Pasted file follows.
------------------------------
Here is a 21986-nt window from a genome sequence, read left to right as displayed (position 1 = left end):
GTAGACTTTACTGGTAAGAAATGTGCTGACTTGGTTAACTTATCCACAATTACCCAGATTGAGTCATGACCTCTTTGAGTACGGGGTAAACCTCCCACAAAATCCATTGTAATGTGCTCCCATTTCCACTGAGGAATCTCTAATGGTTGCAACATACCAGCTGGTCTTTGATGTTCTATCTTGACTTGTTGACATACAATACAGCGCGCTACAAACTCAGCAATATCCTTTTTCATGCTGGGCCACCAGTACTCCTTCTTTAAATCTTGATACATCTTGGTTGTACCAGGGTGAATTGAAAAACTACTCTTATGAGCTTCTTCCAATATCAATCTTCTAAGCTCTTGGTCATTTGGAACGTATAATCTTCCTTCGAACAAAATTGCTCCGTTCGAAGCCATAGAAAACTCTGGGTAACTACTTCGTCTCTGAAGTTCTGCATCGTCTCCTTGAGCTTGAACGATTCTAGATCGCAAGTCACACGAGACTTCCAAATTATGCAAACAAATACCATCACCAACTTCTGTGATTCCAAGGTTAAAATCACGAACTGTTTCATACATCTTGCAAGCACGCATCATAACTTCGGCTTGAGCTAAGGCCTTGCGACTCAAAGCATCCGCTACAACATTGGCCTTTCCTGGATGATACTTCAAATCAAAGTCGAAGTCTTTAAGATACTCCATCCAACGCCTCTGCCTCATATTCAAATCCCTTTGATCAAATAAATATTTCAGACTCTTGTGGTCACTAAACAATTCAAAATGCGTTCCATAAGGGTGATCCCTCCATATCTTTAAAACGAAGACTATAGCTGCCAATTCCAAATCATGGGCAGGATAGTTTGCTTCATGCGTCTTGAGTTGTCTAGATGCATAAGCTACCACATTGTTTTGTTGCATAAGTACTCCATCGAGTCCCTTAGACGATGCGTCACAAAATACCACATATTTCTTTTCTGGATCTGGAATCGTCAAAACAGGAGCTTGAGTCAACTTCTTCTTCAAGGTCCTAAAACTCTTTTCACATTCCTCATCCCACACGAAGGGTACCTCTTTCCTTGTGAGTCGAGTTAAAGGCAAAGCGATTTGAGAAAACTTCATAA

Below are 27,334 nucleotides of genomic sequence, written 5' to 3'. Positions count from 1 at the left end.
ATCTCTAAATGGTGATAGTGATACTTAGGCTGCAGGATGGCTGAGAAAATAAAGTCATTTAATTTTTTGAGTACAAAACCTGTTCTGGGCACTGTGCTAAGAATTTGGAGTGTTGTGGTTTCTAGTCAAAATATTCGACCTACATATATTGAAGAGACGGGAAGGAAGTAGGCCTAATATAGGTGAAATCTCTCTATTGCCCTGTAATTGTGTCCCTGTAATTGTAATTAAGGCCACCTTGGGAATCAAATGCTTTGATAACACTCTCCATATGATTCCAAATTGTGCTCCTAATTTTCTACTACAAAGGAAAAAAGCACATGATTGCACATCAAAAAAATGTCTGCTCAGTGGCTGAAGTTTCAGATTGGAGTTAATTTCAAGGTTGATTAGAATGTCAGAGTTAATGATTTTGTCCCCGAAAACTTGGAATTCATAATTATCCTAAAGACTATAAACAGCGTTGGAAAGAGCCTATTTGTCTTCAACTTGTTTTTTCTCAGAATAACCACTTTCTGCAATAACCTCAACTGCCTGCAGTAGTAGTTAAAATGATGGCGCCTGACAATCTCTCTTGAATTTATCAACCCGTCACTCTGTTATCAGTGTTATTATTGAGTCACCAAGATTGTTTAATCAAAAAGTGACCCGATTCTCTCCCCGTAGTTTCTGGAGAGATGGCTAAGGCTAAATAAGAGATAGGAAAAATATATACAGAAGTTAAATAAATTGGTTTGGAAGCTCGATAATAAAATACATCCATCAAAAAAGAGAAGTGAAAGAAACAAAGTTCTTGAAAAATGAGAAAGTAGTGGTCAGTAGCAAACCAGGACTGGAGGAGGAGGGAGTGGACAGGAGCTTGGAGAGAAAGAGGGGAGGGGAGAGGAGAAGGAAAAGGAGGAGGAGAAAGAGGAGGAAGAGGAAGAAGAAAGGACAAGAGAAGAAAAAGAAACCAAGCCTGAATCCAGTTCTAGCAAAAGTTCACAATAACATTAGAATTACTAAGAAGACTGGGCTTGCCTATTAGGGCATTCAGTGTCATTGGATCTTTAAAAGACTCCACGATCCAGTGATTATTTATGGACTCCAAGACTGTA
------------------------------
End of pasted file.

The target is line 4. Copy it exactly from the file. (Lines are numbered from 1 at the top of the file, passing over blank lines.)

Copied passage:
ATCTCTAAATGGTGATAGTGATACTTAGGCTGCAGGATGGCTGAGAAAATAAAGTCATTTAATTTTTTGAGTACAAAACCTGTTCTGGGCACTGTGCTAAGAATTTGGAGTGTTGTGGTTTCTAGTCAAAATATTCGACCTACATATATTGAAGAGACGGGAAGGAAGTAGGCCTAATATAGGTGAAATCTCTCTATTGCCCTGTAATTGTGTCCCTGTAATTGTAATTAAGGCCACCTTGGGAATCAAATGCTTTGATAACACTCTCCATATGATTCCAAATTGTGCTCCTAATTTTCTACTACAAAGGAAAAAAGCACATGATTGCACATCAAAAAAATGTCTGCTCAGTGGCTGAAGTTTCAGATTGGAGTTAATTTCAAGGTTGATTAGAATGTCAGAGTTAATGATTTTGTCCCCGAAAACTTGGAATTCATAATTATCCTAAAGACTATAAACAGCGTTGGAAAGAGCCTATTTGTCTTCAACTTGTTTTTTCTCAGAATAACCACTTTCTGCAATAACCTCAACTGCCTGCAGTAGTAGTTAAAATGATGGCGCCTGACAATCTCTCTTGAATTTATCAACCCGTCACTCTGTTATCAGTGTTATTATTGAGTCACCAAGATTGTTTAATCAAAAAGTGACCCGATTCTCTCCCCGTAGTTTCTGGAGAGATGGCTAAGGCTAAATAAGAGATAGGAAAAATATATACAGAAGTTAAATAAATTGGTTTGGAAGCTCGATAATAAAATACATCCATCAAAAAAGAGAAGTGAAAGAAACAAAGTTCTTGAAAAATGAGAAAGTAGTGGTCAGTAGCAAACCAGGACTGGAGGAGGAGGGAGTGGACAGGAGCTTGGAGAGAAAGAGGGGAGGGGAGAGGAGAAGGAAAAGGAGGAGGAGAAAGAGGAGGAAGAGGAAGAAGAAAGGACAAGAGAAGAAAAAGAAACCAAGCCTGAATCCAGTTCTAGCAAAAGTTCACAATAACATTAGAATTACTAAGAAGACTGGGCTTGCCTATTAGGGCATTCAGTGTCATTGGATCTTTAAAAGACTCCACGATCCAGTGATTATTTATGGACTCCAAGACTGTA